The BP oil spill was a mess that spread faster than it could be cleaned. And after the spill there were questions about what risks were taken, and how the industry was regulated.
The JPMorgan trading loss has been referred to as “a BP spill in derivative form”. There was no loss of life, and no environmental pollutants, but questions about risk and regulation are surfacing.
It took just four days for JPMorgan’s trading loss to increase 50%…from $2 billion to $3 billion. If it is not an oil spill, it is a fast moving train running off track.
Regulators are opening investigations. The media is all over the story. But asking all the questions after the fact and getting tied up in the details puts a veil over part of the real problem. It’s not just a matter of what risks were taken…the problem is how the firm estimated those risks.
JPMorgan relied on a calculation called “value at risk”…CEO Jamie Dimon admits the math is “inadequate”. The point of value at risk is to measure the firm’s maximum probable loss. The problem is that the metric is flawed. The other part of the problem is that the CIO, the unit of JPMorgan that was conducting the trades the caused the loss, used a looser value-at-risk measure than the rest of the bank used…ironic, considering that the CIO was supposed to hedge against risk.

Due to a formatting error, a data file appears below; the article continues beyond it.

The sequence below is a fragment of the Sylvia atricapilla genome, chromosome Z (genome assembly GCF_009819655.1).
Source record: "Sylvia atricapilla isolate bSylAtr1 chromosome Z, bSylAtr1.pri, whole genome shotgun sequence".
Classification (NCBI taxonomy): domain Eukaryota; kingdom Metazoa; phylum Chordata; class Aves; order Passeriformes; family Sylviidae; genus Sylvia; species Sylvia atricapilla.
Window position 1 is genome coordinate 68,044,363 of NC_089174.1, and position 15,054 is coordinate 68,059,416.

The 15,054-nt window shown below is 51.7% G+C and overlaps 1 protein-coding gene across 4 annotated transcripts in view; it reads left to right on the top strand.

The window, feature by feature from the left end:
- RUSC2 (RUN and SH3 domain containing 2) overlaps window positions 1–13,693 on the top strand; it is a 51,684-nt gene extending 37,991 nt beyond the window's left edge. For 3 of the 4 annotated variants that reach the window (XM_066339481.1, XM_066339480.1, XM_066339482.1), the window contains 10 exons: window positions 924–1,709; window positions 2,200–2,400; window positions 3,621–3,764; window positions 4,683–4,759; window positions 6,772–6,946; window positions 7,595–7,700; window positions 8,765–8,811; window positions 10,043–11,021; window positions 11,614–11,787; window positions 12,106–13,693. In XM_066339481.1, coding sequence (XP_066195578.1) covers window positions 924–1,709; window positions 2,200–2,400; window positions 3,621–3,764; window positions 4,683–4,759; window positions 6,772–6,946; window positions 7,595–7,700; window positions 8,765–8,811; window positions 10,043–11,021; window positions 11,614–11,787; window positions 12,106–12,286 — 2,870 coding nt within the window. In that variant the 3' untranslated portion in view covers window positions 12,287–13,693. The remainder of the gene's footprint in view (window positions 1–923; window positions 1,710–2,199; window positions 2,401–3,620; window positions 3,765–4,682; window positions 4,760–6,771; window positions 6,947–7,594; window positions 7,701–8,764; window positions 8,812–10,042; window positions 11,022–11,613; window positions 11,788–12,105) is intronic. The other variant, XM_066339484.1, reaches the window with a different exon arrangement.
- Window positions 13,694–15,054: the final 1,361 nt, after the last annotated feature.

On April 13, the value-at-risk calculation suggested that the unit’s risk was $67 million. But when a stricter measure was used just a couple of weeks later, the risk rose to $129 million…double, but still nowhere near $2 billion. Value-at-risk is by no means a fail-safe metric.
But by the time the increased risk was calculated, the bank’s positions on the soured trades were so big there was no way to unwind them quickly…or painlessly.
And underestimating risk is not unique to JPMorgan. Long-Term Capital Management said that its value-at-risk was $45 million…before it lost $4.7 billion. And before its bankruptcy, Enron’s value-at-risk was $66 million…while it was losing eight times that amount in a day (according to The Financial Times).
There is a lesson to be taken from Wall Street’s miscalculations: there is no room for broad assumptions and underestimations in real risk management.
And all of this is a reminder that the financial sector has issues. The activity over the past couple of weeks has taken its toll: a proxy for the sector, Financial Select Sector SPDR ETF (XLF), signaled an intermediate sell.